The clouds gathered ominously above them, circling, and lightning danced between them with low, ominous rumbles. Jen grabbed her father from beside him and wrapped her arms around him for comfort. “What is happening?”

“Tension,” Princess Nallah replied. “A storm is about to blow.”

The voice again came from the smaller boat. “Tock of Dalrimple has been gone for forty years. Who are you really?”

“You have not answered my question,” Captain Tock shot back. “Who do I have the pleasure of addressing?”

All wands were at the ready. Lightning struck between the two ships, and electricity danced blue along the rigging. The sound of thunder was deafening. Then they again heard the voice. “Dock of Dalrimple,” it said.

“I don’t believe you!” Tock shouted back. “Dock was only interested in farming!”

“Only Tock would know that! Permission to come aboard.”

“Granted! But come alone!”

“What is happening now?” Jen asked, squeezing her father tighter.

“I don’t know,” Nallah admitted.

“It’s my baby brother,” Tock declared.

The crew of the Scoundrel threw lines to the smaller boat, the Selkie Bane, and they closed the gap, until they were close enough to pass a plank between them. The rest of the fleet came in even closer to surround the man o’ war. Presently, Dock of Dalrimple crossed the plank and saluted the captain of the Scoundrel. Instead of saluting back, Tock embraced him in a powerful bear hug.

Dock was darker and less ruddy than Tock, but they had virtually the same face, separated by several years of experience. Dock was slightly taller, slightly leaner, but the family resemblance was remarkable.

When Tock finally quit squeezing the breath out of him, Dock turned around and hugged Tock back, and Jen watched as Tock’s already ruddy face turned redder and redder. There were tears dripping down his cheeks, and Jen could not decide if they were happy tears, or tears of pain. “Well now,” Tock finally said, trying to wipe his tears without being noticed, “Why don’t we go to my cabin and catch up a bit? Are you fond of mead?”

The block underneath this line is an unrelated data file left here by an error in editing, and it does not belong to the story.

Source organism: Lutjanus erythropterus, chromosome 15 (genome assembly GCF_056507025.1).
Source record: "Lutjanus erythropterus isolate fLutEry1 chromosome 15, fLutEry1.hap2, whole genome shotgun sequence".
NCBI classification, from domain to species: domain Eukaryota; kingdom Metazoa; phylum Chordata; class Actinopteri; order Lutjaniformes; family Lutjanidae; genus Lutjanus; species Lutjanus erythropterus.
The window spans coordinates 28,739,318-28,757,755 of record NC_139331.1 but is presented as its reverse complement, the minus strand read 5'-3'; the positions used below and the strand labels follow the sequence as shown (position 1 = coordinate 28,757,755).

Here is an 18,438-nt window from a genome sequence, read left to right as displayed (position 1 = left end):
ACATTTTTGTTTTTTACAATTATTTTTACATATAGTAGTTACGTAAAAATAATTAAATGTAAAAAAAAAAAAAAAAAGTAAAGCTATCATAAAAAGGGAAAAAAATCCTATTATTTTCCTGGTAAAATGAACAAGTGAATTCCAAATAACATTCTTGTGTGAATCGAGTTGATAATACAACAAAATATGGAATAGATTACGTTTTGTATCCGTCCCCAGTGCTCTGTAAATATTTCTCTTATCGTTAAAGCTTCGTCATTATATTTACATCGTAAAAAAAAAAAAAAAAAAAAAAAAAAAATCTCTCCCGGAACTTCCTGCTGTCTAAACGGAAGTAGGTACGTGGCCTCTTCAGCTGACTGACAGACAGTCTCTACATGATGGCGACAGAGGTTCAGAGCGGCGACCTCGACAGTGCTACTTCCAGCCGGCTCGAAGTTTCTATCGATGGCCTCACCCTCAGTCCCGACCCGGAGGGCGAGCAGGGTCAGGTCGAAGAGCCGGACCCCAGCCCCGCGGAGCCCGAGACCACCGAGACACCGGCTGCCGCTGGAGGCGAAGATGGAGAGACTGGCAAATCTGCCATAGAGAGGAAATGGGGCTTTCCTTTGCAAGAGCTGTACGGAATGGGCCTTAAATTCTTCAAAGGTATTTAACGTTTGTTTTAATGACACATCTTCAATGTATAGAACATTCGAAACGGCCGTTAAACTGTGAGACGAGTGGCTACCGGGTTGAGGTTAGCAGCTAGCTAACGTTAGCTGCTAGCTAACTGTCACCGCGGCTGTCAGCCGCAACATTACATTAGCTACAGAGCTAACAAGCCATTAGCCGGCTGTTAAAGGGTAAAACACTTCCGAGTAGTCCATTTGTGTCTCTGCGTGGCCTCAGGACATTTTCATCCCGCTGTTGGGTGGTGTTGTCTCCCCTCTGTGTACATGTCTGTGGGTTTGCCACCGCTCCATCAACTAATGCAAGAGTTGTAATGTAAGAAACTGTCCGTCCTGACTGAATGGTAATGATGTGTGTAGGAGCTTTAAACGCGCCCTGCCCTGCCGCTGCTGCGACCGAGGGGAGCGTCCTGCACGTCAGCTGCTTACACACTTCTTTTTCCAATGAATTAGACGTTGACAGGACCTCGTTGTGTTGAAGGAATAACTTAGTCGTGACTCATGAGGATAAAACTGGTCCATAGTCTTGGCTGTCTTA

“I’m fond of mead,” Dock replied, a broad grin spreading across his face. “I don’t know how much you know, but I may have some surprises for you.”

They wandered down to the captain’s cabin, side by side, and Jen tried to follow, but her father held her back. They were alone together for what seemed like hours. The wands of the fighting force were gradually brought down, but still held in their hands and the two captains caught each other up on whatever they had to talk about, presumably the goings on for the past few decades. Finally, a runner appeared on the bridge. “The captain sends his greetings, and requests the presence of Her Royal Highness, and the giants, and General Mowbry, if you please.”

The delegation went below to the Captain’s Cabin, and were all offered chairs that were set in a large circle. Once seated, the runner stepped outside and closed the cabin doors. “As you may have gathered, I have been talking with my brother, about many, many things. Since these things concern all of us, and our mission here, we need to have a discussion.”

“I pledge my support and that of my fleet to you, Your Majesty,” Captain Dock addressed Princess Nallah.